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Well-dressed muscle-man for the Las Vegas mob Jack Carter (Sylvester Stallone) heads home to Seattle when his brother is killed in a suspicious drunk-driving accident. Carter meets up with his brother's mysterious wife, Gloria (Miranda Richardson), and his estranged teenage niece, Doreen (Rachael Leigh Cook). The path soon leads to various colourful crims; veteran underworlder Cliff (Michael Caine), off-kilter club-owner Cyrus (Mickey Rourke), fellow loan sharker John C. McGinley, and nerdy computer billionaire Jeremy (Alan Cumming). It seems they are all chasing a potentially damaging (i.e. raunchy) CD-ROM, and when Carter gets to it first, he sets out to kill all those responsible for its contents and for his brotherís murder.

"Get Carter? I didnít get it at all. This lame homage to an average 70s action thriller of the same name is a visual and narrative mess. Scriptwriter David McKenna has not only failed to improve on the original, but has muddled its clarity and simplicity. Itís hard to deduce where the action is taking place (Seattle), what Carterís connections are (we hear his Vegas boss on the phone but never see him), and how he connects the dots to his brotherís murder. What the sex-romp CD has to do with anything went over this criticís head. But it hardly matters. Itís just a sub-plot that sets up Stalloneís vicious payback on sleazy characters. Visually, director Stephen Kay shows his prowess as a commercial or music-video director. A grey, washed-over look (though itís always raining) includes flashbacks, sped-up sequences, spinning shots, odd angles, and an extended intro featuring Stallone walking the streets. Two car chases are almost impossible to watch, with close-ups and jump-cuts making it look like a Picasso portrait. Speaking of portraits, Kay manages to shoot his cast in the most unflattering light. Stallone especially looks like a remnant wiseguy whoís failed to wise up. He wears shiny silver suits and ties, dark sunglasses, and a goatee right out of the 80s (Miami Vice heads west?). We also have absolutely no sense of his character. With a blank stare and passionless dialogue, heís not an icy hitman, nor a particularly scary thug. Youngster Rachael Leigh Cook is the only standout Ė watch out for her in future. And Michael Caine should know better. If youíre looking for a decent revenge film, check out Mel Gibson in Payback or Jean Reno in the Professional Ė two particularly icy additions to the genre. Get Carter? Forget Carter."
Shannon J. Harvey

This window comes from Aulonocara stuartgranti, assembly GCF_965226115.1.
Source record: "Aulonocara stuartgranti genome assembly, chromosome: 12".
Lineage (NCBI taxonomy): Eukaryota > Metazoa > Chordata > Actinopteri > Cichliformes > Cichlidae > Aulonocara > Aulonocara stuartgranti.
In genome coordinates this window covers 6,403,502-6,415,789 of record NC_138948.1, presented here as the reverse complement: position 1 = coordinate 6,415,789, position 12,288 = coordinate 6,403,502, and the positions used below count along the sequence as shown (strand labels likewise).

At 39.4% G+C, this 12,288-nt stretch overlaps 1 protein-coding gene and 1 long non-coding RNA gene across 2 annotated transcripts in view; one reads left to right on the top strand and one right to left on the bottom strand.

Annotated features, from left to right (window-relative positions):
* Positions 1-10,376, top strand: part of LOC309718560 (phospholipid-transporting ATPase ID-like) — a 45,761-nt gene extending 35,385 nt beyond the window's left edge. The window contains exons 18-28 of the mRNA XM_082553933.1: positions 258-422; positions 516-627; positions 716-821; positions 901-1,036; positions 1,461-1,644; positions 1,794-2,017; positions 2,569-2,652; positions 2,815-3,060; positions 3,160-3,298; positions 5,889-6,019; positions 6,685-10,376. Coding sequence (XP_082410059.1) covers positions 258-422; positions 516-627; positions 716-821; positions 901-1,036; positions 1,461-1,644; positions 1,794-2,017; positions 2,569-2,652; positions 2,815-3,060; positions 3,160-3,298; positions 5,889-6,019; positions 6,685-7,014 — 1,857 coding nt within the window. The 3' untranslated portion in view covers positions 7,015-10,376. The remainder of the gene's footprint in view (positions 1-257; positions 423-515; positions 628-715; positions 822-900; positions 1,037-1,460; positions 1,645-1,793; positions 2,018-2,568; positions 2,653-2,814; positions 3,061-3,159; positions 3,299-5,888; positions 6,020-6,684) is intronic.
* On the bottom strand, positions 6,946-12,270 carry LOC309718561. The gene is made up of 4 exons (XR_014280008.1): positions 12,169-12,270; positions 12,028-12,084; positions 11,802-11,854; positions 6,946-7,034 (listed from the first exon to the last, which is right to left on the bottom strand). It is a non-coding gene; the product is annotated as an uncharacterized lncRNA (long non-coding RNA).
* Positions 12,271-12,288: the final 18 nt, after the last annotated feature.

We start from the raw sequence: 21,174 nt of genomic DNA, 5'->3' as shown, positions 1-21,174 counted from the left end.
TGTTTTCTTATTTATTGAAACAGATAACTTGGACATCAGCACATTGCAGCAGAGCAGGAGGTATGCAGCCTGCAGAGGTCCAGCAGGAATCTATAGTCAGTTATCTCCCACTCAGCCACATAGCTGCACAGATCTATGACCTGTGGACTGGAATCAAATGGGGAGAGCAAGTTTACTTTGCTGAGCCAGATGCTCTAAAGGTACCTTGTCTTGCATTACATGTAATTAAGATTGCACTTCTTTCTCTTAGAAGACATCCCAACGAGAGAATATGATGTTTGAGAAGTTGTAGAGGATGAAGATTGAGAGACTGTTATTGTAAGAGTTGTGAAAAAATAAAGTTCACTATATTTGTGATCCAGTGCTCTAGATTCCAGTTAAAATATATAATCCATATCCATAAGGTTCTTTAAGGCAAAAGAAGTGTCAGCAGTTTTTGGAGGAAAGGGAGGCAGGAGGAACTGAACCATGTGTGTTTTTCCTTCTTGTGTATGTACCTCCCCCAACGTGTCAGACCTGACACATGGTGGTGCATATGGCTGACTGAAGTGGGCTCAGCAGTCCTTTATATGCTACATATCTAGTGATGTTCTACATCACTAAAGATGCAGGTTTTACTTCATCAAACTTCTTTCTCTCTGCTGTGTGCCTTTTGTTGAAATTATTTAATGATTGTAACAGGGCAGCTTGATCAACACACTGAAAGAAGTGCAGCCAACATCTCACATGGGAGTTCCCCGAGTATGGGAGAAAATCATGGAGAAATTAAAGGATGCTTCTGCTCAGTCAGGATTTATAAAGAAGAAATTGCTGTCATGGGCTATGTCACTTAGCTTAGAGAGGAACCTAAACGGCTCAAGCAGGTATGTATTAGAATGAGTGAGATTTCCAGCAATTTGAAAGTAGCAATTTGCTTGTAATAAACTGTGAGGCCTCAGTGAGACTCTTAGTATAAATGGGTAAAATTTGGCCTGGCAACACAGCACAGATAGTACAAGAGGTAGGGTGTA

"Stephen Kayís update of the 1971 British film of the same name starts out with an inventive and nicely executed titles sequence. Unfortunately, the sequence also marks the point at which this film begins to unravel. Kay uses interesting production design and brilliant cinematography to give Get Carter a gritty underworld feel. But the best camera technique in the world canít save it from its muddled and at times incomprehensible script. The story itself is simple enough (itís not even that hard to work out who the real bad guy is), but itís filled with inane scenes and ridiculous red herrings to the point of exasperation. But its worst sin is that itís just plain dull. The pacing is sluggish at times, and Kayís attempts to introduce a kind of art house sensibility to the film only add to its woes. Sylvester Stallone, after a wonderful performance in Copland, reverts back to his mumbling Rambo stereotype for the part of Jack Carter. Not only does this seem out of place for the character, it serves to distance the character from the audience even more. I for one didnít care by the end whether Jack solved the mystery or not. The remainder of the cast have little to do (except the equally wooden Mickey Rourke), with Michael Caine in particular wasted in what is surely a novelty part at best. Still, there are some small compensations Ė the music by Tyler Bates, an exciting car chase, and the atmospheric Seattle locations for instance. But these, and the filmís technical flash, simply canít make up for the plodding script and leaden direction. One for Sly fans only."
David Edwards

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CAST: Sylvester Stallone, Miranda Richardson, Rachael Leigh Cook, Alan Cumming, Mickey Rourke, Michael Caine

PRODUCERS: Neil Canton, Mark Canton, Elie Samaha

DIRECTOR: Stephen Kay

SCRIPT: David McKenna


EDITOR: Jerry Greenberg

MUSIC: Tyler Bates


RUNNING TIME: 102 minutes


AUSTRALIAN RELEASE: February 1, 2001

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